Kenneth J. Knabe is a “bike attorney” in both senses of the phrase: He often commutes by cycling from his Cleveland-area home to his nearby law office where he operates a practice dominated by bike cases.

Having been hit by a car and represented other cyclists who suffered similar misfortune, he knows all about what he calls the “giant knowledge gap” that exists between riders and motorists.

To fill it, he has written, with assistance from Parker Mulholland, a book called “Cycling Rights: Bicycles, E-Bikes & Micro-Mobility Devices.”

I’m a longtime rider but learned a few things from reading the book, such as: While cyclists can be ticketed for the same traffic offenses that motorists can, only cycling while intoxicated will earn bikers points against their driver’s licenses.

The book comes with a laminated card, citing relevant sections of Ohio law, for cyclists to

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Court upholds North Carolina’s voter identification law

A federal appeals court Wednesday upheld North Carolina’s law requiring voters to present photo identification before casting ballots, even as it acknowledged the state’s “long and shameful history of race-based voter suppression.”

A unanimous three-judge panel of the U.S. Court of Appeals for the 4th Circuit said North Carolina’s past practice does not indefinitely prevent the state from enacting new voting restrictions.

The panel said a lower-court judge had improperly considered the state’s “past conduct to bear so heavily on its later acts that it was virtually impossible for it to pass a voter-ID law that meets constitutional muster,” according to the opinion from Judge Julius N. Richardson, who was nominated by President Trump.

Richardson was joined by Judges A. Marvin Quattlebaum Jr., also a Trump nominee, and Pamela A. Harris, a nominee of President Barack Obama.

[Court examines North Carolina’s new law that requires photo IDs for voting]

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Rejecting water crisis settlement could cost property owners billions, attorney warns

FLINT, MI — Just days ago, an attorney centrally involved in negotiating a $20-million settlement of claims related to the Flint water crisis described the city’s potential liability as being millions of dollars.

After meeting with the City Council Tuesday, Dec. 1, he’s upped that estimate into the billions.

“The city is a defendant. The city has been sued … meaning the plaintiffs want to get money from the city,” said Rich Berg, an attorney with Detroit-based Butzel Long, which has represented Flint in water crisis litigation since 2016.

“If they win, there will be crippling liability to the city,” Berg told council members. “It will be millions, upon millions, upon millions — if not billions of dollars that the city would be exposed to in liability.”

Berg and Mayor Sheldon Neeley are asking the council to approve the city’s portion of a proposed $641-million settlement of cases filed by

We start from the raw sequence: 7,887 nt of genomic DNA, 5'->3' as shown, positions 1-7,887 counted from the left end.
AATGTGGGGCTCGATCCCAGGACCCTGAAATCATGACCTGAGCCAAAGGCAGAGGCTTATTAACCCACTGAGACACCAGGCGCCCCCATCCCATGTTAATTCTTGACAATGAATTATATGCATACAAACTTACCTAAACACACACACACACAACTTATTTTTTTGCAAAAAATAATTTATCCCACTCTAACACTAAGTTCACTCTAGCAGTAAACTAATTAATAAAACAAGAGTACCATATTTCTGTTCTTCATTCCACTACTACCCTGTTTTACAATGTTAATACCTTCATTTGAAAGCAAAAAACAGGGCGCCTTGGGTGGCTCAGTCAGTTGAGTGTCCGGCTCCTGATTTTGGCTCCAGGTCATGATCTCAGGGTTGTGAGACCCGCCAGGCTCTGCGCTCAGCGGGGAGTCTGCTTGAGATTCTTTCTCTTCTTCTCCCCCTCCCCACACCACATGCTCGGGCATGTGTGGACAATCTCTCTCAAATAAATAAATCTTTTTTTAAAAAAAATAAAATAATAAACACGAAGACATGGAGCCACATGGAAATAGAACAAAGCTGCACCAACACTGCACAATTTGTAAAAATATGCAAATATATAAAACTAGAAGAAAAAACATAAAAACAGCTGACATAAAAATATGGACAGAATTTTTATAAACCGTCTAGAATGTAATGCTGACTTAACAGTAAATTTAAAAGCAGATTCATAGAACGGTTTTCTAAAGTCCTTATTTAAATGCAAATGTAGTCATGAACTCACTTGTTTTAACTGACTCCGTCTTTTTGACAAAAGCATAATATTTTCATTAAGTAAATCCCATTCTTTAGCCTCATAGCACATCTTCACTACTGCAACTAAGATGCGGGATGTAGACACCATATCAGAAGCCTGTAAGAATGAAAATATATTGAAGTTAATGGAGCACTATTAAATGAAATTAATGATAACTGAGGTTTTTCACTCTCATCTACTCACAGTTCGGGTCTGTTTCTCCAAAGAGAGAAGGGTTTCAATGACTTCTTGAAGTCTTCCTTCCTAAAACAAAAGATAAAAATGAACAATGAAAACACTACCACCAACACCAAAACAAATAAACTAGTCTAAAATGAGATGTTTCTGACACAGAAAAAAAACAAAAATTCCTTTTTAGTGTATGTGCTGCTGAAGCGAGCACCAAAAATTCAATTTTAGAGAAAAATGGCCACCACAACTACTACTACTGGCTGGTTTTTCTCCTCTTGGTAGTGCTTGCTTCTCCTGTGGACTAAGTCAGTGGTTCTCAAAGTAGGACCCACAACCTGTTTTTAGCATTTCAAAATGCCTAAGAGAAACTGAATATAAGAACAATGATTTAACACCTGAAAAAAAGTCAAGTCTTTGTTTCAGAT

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Cases dropped against man, three women charged in Forest Lake rape

Charges have been dropped against a 40-year-old man accused of raping a woman in his Forest Lake townhouse a year ago as three other women helped restrain her.

The Washington County Attorney’s Office said in a court filing last week that two counts of first-degree criminal sexual conduct are being dismissed against Lawson T. Waples Ward because of a “lack of evidence and interest of justice.”

The county attorney’s office also dismissed aiding and abetting charges against three others involved in the incident: Tina R. Peet, 52, of Forest Lake; Alena J. Turner, 28, of St. Paul; and Ta’Yonna M. May, 30, of St. Paul.

According to the charges against Waples Ward and the others:

A 21-year-old woman told police that she visited his home on Nov. 16, 2019, and he began engaging in sexual activity with her. At the time, she said she did not tell him to

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Hong Kong judge to decide if cases facing People Power activist warrant national security law appointee



a group of people around each other: People Power vice-chairman Tam Tak-chi leaves the Lai Chi Kok Reception Centre en route to court on Wednesday. Photo: Sam Tsang


© SCMP
People Power vice-chairman Tam Tak-chi leaves the Lai Chi Kok Reception Centre en route to court on Wednesday. Photo: Sam Tsang

The first of Hong Kong’s district judges designated to handle national security law proceedings has been tasked with determining if he or a similarly designated counterpart should hear the cases facing opposition activist Tam Tak-chi, who has not been charged under the Beijing-imposed legislation.

Chief District Judge Justin Ko King-sau on Wednesday assigned Stanley Chan Kwong-chi to hear the prosecution’s application to have Tam’s three cases tried by a judge specially tasked with overseeing hearings related to the security law.

Legco exodus, loyalty oaths mark national security law’s fifth month

The 48-year-old vice-chairman of the localist group People Power faces 14 charges at the District Court. Half are tied to the colonial-era offence of sedition, while the others relate to public order or social-distancing rules introduced because